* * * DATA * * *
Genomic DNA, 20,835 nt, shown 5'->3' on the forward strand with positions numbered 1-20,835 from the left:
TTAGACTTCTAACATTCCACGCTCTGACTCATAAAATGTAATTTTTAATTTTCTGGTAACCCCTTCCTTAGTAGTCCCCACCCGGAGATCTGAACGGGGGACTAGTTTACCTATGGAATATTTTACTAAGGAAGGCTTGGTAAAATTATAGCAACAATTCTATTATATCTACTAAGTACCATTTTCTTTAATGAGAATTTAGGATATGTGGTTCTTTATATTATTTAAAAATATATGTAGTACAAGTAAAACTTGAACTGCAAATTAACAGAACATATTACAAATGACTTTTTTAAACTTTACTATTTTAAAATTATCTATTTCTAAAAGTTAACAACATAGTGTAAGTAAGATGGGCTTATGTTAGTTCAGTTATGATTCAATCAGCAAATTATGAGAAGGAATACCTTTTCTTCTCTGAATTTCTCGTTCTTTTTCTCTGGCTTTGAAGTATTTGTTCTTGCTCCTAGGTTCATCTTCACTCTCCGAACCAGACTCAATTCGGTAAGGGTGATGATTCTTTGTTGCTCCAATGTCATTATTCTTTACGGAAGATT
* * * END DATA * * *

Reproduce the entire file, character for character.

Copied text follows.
Genomic DNA, 20,835 nt, shown 5'->3' on the forward strand with positions numbered 1-20,835 from the left:
TTAGACTTCTAACATTCCACGCTCTGACTCATAAAATGTAATTTTTAATTTTCTGGTAACCCCTTCCTTAGTAGTCCCCACCCGGAGATCTGAACGGGGGACTAGTTTACCTATGGAATATTTTACTAAGGAAGGCTTGGTAAAATTATAGCAACAATTCTATTATATCTACTAAGTACCATTTTCTTTAATGAGAATTTAGGATATGTGGTTCTTTATATTATTTAAAAATATATGTAGTACAAGTAAAACTTGAACTGCAAATTAACAGAACATATTACAAATGACTTTTTTAAACTTTACTATTTTAAAATTATCTATTTCTAAAAGTTAACAACATAGTGTAAGTAAGATGGGCTTATGTTAGTTCAGTTATGATTCAATCAGCAAATTATGAGAAGGAATACCTTTTCTTCTCTGAATTTCTCGTTCTTTTTCTCTGGCTTTGAAGTATTTGTTCTTGCTCCTAGGTTCATCTTCACTCTCCGAACCAGACTCAATTCGGTAAGGGTGATGATTCTTTGTTGCTCCAATGTCATTATTCTTTACGGAAGATT